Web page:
Vaccines Delivered by Drone

Updated: Feb 26, 2021

In remote and under-resourced areas, drones reduce the risk of spoilage and wastage for what is now one of the most precious commodities on the earth.

For a remote health clinic - whether in Africa or in a rural part of the U.S. - one of the challenges presented by the Moderna and Pfizer Covid-19 vaccines is their temperature requirements. The ultra-cold freezers needed to store them cost $10,000 or more, and storing the vaccines in dry ice is logistically complicated. Getting the vaccines to remote locations quickly, therefore, is key. To do that, some vaccines will soon begin to be delivered by drone.

Zipline, a drone delivery service that first launched in Rwanda in 2014, making emergency deliveries of blood for transfusions to rural clinics, will begin delivering Covid-19 vaccines in the countries where it currently operates - Rwanda, Ghana, Tanzania, and the rural U.S. - this spring. The company will store vaccines in ultra-cold freezers at its distribution centres, and when a clinic needs vaccines, the drones can make a delivery within roughly half an hour.

“Because we will have ultra-low freezers at our distribution centers, it allows rural and remote health facilities to bypass the need for having the freezers themselves,” says Zipline. “And because we make deliveries on demand, we can send the precise amount needed at that very moment. They don’t have to worry about inventory. They don’t have to worry about having too much or having too little - we’re sending it right away.”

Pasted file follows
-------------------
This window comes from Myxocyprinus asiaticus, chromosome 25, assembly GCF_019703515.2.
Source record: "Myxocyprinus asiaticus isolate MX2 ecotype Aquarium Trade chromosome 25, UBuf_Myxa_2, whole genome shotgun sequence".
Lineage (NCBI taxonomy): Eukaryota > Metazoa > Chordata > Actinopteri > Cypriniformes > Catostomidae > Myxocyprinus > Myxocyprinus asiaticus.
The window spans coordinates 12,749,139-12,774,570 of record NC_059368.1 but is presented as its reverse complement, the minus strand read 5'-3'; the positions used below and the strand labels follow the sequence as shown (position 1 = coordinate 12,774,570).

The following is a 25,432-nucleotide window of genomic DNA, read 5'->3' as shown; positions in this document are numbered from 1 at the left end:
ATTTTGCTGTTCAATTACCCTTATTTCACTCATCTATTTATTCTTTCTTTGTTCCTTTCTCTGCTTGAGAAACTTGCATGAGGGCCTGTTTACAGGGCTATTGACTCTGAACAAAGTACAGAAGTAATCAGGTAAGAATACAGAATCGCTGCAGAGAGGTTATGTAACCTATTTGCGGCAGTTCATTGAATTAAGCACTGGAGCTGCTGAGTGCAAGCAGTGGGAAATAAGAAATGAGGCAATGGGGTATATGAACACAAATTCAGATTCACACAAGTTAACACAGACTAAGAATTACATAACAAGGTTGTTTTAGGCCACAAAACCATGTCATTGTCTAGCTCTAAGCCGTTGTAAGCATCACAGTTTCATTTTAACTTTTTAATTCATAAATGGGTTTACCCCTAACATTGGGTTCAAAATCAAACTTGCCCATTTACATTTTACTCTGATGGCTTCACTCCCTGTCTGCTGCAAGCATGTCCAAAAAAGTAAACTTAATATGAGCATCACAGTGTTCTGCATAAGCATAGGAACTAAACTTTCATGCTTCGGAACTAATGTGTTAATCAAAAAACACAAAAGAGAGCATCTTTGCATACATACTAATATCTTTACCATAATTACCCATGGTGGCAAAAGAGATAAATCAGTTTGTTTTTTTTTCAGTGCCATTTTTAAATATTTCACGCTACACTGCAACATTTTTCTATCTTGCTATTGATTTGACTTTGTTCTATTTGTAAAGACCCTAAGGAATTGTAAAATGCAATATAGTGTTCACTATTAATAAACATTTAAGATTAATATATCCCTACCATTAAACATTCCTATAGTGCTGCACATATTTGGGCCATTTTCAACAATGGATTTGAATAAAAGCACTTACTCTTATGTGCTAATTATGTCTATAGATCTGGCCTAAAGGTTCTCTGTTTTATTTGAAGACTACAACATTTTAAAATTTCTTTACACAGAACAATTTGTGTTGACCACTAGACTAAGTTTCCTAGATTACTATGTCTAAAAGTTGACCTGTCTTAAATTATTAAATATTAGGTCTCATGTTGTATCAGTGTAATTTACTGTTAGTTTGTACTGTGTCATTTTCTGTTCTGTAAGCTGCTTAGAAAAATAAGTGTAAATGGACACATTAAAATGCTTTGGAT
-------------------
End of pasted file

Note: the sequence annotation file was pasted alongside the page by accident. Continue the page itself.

Right now, if a vaccine distribution center doesn’t have an ultra-low-temperature freezer, a vaccine such as Pfizer’s will only last five days. “You’re at risk of spoilage and wastage for what is one of the most precious commodities on the earth right now,” Zipline says.

When Zipline gets an order, it will send the vaccines inside a box in the drone that tracks the temperature and keeps the vaccine cold. It isn’t ultra-cold - the vaccines will begin to thaw. But because they can be delivered quickly, shots can be administered before the vaccines expire.

In rural USA, many hospitals can’t afford expensive new freezers. “Many don’t have the infrastructure they need to receive these vaccines,” says Zipline. So while they may need them the most, they might be the least likely to get them at a significant scale. Unless we bring in some major help.”



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